Headlines from First Thoughts

Thursday, April 15, 2010

The Generosity Effect

Some call it the Ripple Effect, others the Butterfly Effect. We know
it as the Generosity Effect. It's the sense that the smallest of
actions affect others. One small act of kindness leads to another.
Sometimes we have the privilege and reward of seeing how our actions
touch others. In most ways, however, we use the eyes of faith to
recognize that "we'll never know" how one gift can make a difference.

Unfortunately, the opposite is true as well. Small acts of hoarding,
greed, and fear lead to even greater challenges. Selfishness is just
as contagious as love, and we only need to read the newspaper or watch
the news to see its tangled web of suffering across the globe.

The early Christians and the 21st century church have known this to be
true. Whether a little boy with 5 loaves and two fish, or 1 child
sharing $1 from a $10 allowance, little things mean a great deal to a
very generous God. Church has always been the place where we
counteract greed, corruption, and financial hardship with generosity.
We share with the world demonstrate to one another what this obedience
to Christ looks like. In the month of April, we as a First Baptist
family chart a new course through the Generosity Effect. We will not
arrive there overnight, but it will take all of us doing our parts to
effect others.

Here is how our plan works. Over the next 10 years, we are seeking to
become a more generous congregation. By 2020, we want to be 10% more
generous than we are today by living obediently to the command of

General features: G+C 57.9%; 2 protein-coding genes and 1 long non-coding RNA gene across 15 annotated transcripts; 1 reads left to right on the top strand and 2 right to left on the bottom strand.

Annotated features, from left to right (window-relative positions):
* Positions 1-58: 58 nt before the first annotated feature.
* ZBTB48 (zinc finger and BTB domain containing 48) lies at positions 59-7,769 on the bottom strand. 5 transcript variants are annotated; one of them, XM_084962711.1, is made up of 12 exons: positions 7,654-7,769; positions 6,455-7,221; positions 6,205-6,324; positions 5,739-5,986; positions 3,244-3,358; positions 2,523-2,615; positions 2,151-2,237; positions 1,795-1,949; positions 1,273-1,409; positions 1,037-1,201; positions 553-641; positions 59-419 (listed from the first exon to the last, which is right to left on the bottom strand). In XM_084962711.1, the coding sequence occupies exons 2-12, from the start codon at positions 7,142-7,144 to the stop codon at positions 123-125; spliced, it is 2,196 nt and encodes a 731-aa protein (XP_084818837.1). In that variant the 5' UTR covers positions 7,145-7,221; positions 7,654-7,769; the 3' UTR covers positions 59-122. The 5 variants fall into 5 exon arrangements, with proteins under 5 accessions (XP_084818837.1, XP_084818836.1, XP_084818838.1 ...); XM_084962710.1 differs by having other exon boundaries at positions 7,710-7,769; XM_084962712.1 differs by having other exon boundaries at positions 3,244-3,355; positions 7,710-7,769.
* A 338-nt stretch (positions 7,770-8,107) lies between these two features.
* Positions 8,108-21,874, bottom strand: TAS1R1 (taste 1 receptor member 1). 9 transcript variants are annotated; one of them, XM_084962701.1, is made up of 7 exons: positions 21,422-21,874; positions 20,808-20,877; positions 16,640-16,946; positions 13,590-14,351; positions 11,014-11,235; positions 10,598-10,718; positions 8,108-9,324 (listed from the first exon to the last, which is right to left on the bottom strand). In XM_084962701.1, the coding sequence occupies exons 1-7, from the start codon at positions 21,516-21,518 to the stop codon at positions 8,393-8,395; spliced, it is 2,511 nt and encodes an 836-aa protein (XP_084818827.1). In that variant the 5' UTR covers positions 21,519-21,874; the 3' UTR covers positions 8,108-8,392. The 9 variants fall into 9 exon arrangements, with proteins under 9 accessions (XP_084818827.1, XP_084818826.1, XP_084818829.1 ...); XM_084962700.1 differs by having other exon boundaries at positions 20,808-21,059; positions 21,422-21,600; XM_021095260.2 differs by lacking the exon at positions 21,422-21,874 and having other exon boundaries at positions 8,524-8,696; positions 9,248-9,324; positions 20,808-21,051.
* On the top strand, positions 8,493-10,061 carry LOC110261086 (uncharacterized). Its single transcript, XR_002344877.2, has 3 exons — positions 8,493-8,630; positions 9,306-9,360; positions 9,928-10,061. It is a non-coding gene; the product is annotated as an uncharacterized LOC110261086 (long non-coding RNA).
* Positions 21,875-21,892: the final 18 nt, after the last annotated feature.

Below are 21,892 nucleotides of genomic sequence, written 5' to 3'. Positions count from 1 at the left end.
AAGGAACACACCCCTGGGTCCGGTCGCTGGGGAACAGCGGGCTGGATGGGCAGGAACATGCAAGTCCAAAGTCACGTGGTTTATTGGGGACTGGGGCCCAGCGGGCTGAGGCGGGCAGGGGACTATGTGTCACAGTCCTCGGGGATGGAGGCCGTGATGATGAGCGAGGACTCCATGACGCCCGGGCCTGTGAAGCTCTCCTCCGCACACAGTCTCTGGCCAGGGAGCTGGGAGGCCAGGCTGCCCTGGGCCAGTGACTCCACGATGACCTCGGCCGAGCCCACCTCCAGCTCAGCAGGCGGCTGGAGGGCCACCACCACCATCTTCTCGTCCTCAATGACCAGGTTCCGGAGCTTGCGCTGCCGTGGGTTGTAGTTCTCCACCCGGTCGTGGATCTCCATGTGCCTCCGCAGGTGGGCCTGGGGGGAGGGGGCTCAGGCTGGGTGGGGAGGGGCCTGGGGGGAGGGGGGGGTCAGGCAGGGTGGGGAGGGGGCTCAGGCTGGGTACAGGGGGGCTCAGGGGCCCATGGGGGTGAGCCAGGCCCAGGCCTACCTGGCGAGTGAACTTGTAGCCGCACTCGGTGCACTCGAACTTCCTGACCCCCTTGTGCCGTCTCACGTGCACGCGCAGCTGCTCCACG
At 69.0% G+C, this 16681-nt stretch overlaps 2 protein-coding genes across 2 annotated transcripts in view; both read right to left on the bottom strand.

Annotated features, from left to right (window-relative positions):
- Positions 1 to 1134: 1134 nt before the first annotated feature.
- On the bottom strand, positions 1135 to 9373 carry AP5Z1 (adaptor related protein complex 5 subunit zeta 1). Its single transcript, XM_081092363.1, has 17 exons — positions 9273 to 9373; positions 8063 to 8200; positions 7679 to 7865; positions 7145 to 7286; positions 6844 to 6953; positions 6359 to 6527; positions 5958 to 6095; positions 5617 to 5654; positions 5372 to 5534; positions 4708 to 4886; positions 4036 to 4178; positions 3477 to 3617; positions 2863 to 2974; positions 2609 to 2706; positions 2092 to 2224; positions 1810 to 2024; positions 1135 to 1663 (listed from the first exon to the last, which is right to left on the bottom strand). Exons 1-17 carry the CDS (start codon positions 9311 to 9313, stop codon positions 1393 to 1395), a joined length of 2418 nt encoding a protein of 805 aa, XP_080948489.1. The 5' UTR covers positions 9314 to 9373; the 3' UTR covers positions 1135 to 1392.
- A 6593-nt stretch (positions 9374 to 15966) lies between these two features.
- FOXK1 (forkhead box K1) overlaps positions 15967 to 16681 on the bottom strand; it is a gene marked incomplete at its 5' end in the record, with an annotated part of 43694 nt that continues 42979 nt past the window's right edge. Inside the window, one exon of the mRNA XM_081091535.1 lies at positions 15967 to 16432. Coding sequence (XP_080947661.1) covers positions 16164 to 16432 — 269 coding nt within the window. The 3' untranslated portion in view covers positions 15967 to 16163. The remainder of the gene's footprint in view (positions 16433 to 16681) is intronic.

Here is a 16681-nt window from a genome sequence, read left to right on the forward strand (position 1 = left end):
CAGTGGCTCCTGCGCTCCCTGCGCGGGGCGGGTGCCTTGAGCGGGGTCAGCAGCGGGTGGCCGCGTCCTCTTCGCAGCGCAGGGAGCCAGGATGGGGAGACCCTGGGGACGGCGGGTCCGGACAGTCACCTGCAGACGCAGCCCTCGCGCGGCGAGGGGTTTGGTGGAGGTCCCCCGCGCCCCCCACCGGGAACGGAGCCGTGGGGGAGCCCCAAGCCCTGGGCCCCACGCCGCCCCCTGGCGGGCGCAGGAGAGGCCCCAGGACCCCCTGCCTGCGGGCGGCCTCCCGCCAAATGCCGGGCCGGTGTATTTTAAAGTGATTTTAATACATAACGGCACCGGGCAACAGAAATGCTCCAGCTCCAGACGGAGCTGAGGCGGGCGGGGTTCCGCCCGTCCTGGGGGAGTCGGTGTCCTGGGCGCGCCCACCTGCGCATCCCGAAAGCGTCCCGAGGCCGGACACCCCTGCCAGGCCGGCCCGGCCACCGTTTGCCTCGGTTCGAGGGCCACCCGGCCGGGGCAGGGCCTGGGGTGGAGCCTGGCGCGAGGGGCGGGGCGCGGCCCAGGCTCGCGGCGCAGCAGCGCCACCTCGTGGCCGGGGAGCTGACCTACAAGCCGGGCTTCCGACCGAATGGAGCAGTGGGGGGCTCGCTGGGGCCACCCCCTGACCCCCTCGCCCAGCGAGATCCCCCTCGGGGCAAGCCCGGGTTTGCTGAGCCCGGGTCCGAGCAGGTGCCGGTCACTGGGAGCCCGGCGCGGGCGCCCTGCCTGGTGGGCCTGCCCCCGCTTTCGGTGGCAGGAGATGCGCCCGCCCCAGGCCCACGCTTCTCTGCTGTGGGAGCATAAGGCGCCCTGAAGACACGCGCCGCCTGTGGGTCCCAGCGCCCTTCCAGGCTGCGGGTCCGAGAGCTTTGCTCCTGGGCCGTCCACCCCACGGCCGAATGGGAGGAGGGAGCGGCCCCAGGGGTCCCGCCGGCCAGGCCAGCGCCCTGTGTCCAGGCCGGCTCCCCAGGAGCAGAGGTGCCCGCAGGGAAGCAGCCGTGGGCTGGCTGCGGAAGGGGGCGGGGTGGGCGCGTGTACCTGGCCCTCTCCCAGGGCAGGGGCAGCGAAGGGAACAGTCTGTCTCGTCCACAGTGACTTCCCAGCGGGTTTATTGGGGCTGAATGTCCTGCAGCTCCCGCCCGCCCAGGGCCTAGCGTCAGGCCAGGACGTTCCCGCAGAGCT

Christ that "whomever much is given, much is required." I don't know
what your plan for generosity is for 2020, but I am asking you to
commit to taking one step this year of giving 1% more than you did
last year; in 2011, another 1%, until by 2020 all of us can claim
lifestyles of generous living.

To do this requires leaving behind a couple of other things. As a
church, we leave behind special capital campaigns for now. For the
last 10 years, we have asked you to dig deeper "over and above the
budget," to help us pay off debt, repair organs, renovate buildings,
and do ministry. These campaigns have been a financial lifeline, but a
new commitment requires new discipline. Because of your commitments
over the years, we want to honor your past gifts by not asking for
another special fund drive this year. We want to unite together around
our unified giving to the budgeted resources of the church. By doing
so, we can accomplish together what we've been doing separately for 10
years. We can complete our indebtedness, extend the ministry of the
church, maintain our staff, continue television uninterrupted, and
reach people with the good news of Jesus Christ. We can do as our
strategic plan calls us to do: to improve our church, increase our
ministries, and invite others into Christ's life.

To accomplish the generosity effect requires heart work on your part
as well. Just as the church leaves behind old practices, so each one
of us must reexamine what holds us back from generosity. Each one of
us takes inventory so we can give back to God what is already His.

Join me as we take step one. On April 25, we will have a public
display of our commitment through our combined service and our mission
trip to the border. While we worship gathered and scattered, together
we will show each other that we're in this together, no matter how
large or small our wallets and investments, For 2,000 years, Christ
has been taking our offerings and multiplying. I trust that once
again, he will be faithful to do the same for First Baptist.

William D. Shiell, Ph.D.
Senior Pastor
First Baptist Church of Knoxville
510 West Main Street
Knoxville, TN 37902

Facebook: www.facebook.com/william.shiell
Blog: www.firsthoughts.blogspot.com
Twitter: @Williamshiell
Church: www.fbcknox.org

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